Wildfire season has taken it’s a toll on Prince George skies, as people are experiencing the effects of diminishing air quality.

“For those with pre-existing respiratory diseases like asthma or Compulsive Obstructive Pulmonary Disorder (COPD), the smoke can those worse and the person more susceptible to their symptoms,” said  Paula Tait, Health and Resource Development Technical Advisor and member of Prince George Air Improvement Roundtable.

She explained people who are generally healthy can experience a range of symptoms like a runny nose or itchy eyes.

The rates of asthma medication distribution will rise across the province in a severe wildfire smoke event, according to Tait.

However, wildfires aren’t the only thing contributing to air quality in Prince George.

“It’s kind of a combination of factors, we see a lot of residential wood burning, which can contribute to neighborhood smoke, we encounter road dust advisories in the spring and there are also some industrial emissions which contribute to some of the air contaminants in the region,” she explained.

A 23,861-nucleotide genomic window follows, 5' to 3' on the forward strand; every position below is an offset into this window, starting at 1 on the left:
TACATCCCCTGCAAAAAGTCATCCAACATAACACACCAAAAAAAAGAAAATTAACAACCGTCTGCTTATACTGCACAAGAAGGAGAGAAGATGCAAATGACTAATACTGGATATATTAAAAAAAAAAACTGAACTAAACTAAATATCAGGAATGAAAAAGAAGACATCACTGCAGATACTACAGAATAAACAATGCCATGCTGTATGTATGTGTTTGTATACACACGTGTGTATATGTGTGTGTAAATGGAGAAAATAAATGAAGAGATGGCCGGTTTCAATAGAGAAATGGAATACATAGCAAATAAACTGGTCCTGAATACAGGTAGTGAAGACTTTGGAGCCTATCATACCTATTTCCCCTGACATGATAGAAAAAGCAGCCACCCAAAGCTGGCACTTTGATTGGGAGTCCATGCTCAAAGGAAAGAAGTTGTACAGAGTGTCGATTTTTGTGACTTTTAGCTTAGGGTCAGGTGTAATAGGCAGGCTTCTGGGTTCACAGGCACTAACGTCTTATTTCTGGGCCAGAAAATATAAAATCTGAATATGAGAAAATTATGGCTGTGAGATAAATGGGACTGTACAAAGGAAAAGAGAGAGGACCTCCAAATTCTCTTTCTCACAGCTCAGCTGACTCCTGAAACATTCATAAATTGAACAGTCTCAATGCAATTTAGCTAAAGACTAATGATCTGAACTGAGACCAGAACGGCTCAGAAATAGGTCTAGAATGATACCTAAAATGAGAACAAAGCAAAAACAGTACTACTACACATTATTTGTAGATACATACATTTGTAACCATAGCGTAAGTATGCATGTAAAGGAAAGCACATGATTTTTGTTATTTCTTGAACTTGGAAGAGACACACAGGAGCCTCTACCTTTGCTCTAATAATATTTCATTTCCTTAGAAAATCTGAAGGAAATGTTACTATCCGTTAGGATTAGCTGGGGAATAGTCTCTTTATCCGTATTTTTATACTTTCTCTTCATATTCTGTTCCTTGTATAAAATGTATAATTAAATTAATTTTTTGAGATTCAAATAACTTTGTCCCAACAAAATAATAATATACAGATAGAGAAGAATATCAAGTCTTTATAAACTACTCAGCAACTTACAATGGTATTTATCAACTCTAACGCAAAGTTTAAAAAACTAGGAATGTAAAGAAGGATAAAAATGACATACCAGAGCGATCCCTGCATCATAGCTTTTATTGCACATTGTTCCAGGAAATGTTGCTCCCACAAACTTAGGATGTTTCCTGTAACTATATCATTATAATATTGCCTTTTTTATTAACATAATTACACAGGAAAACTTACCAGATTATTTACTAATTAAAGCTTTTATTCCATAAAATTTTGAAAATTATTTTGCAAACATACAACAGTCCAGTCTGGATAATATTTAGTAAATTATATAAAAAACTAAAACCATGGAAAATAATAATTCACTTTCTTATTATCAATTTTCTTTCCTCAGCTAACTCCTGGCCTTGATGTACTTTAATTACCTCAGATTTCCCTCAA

The BC Lung Association’s State of the Air report put Prince George as the community with the fifth-highest Sulphur Dioxide levels in the air.

The report describes Sulphur Dioxide as a “colourless, highly reactive gas with a pungent odour,” that can “can aggravate asthma and increase respiratory symptoms” from short term exposure.

However, Tait ensures, “in general, the air quality in Prince George has really improved over the last few years and there are other Northern communities susceptible to poor air quality.”